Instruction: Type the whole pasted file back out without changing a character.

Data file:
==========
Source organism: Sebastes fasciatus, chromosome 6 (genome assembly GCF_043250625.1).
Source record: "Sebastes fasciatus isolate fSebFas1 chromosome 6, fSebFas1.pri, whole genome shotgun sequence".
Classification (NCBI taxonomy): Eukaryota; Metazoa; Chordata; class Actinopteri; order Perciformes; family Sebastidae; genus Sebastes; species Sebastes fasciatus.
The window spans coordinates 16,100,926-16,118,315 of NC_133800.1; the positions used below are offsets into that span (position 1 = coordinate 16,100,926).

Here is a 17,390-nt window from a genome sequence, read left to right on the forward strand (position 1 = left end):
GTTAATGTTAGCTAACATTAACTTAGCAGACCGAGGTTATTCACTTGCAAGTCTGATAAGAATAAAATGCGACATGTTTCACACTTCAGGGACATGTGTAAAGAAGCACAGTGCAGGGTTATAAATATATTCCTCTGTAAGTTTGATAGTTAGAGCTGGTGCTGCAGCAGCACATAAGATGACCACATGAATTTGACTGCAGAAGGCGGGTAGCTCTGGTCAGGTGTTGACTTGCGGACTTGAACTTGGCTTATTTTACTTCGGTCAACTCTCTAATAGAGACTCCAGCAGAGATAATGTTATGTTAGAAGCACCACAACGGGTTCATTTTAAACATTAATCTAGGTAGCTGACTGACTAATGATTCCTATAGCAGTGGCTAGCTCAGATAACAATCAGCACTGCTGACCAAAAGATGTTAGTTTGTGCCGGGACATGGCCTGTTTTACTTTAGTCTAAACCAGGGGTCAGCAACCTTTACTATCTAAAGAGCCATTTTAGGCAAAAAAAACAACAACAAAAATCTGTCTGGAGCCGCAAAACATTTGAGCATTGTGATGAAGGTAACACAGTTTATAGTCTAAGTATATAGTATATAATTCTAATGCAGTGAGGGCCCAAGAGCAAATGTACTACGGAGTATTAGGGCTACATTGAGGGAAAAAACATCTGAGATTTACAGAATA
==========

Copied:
Source organism: Sebastes fasciatus, chromosome 6 (genome assembly GCF_043250625.1).
Source record: "Sebastes fasciatus isolate fSebFas1 chromosome 6, fSebFas1.pri, whole genome shotgun sequence".
Classification (NCBI taxonomy): Eukaryota; Metazoa; Chordata; class Actinopteri; order Perciformes; family Sebastidae; genus Sebastes; species Sebastes fasciatus.
The window spans coordinates 16,100,926-16,118,315 of NC_133800.1; the positions used below are offsets into that span (position 1 = coordinate 16,100,926).

Here is a 17,390-nt window from a genome sequence, read left to right on the forward strand (position 1 = left end):
GTTAATGTTAGCTAACATTAACTTAGCAGACCGAGGTTATTCACTTGCAAGTCTGATAAGAATAAAATGCGACATGTTTCACACTTCAGGGACATGTGTAAAGAAGCACAGTGCAGGGTTATAAATATATTCCTCTGTAAGTTTGATAGTTAGAGCTGGTGCTGCAGCAGCACATAAGATGACCACATGAATTTGACTGCAGAAGGCGGGTAGCTCTGGTCAGGTGTTGACTTGCGGACTTGAACTTGGCTTATTTTACTTCGGTCAACTCTCTAATAGAGACTCCAGCAGAGATAATGTTATGTTAGAAGCACCACAACGGGTTCATTTTAAACATTAATCTAGGTAGCTGACTGACTAATGATTCCTATAGCAGTGGCTAGCTCAGATAACAATCAGCACTGCTGACCAAAAGATGTTAGTTTGTGCCGGGACATGGCCTGTTTTACTTTAGTCTAAACCAGGGGTCAGCAACCTTTACTATCTAAAGAGCCATTTTAGGCAAAAAAAACAACAACAAAAATCTGTCTGGAGCCGCAAAACATTTGAGCATTGTGATGAAGGTAACACAGTTTATAGTCTAAGTATATAGTATATAATTCTAATGCAGTGAGGGCCCAAGAGCAAATGTACTACGGAGTATTAGGGCTACATTGAGGGAAAAAACATCTGAGATTTACAGAATA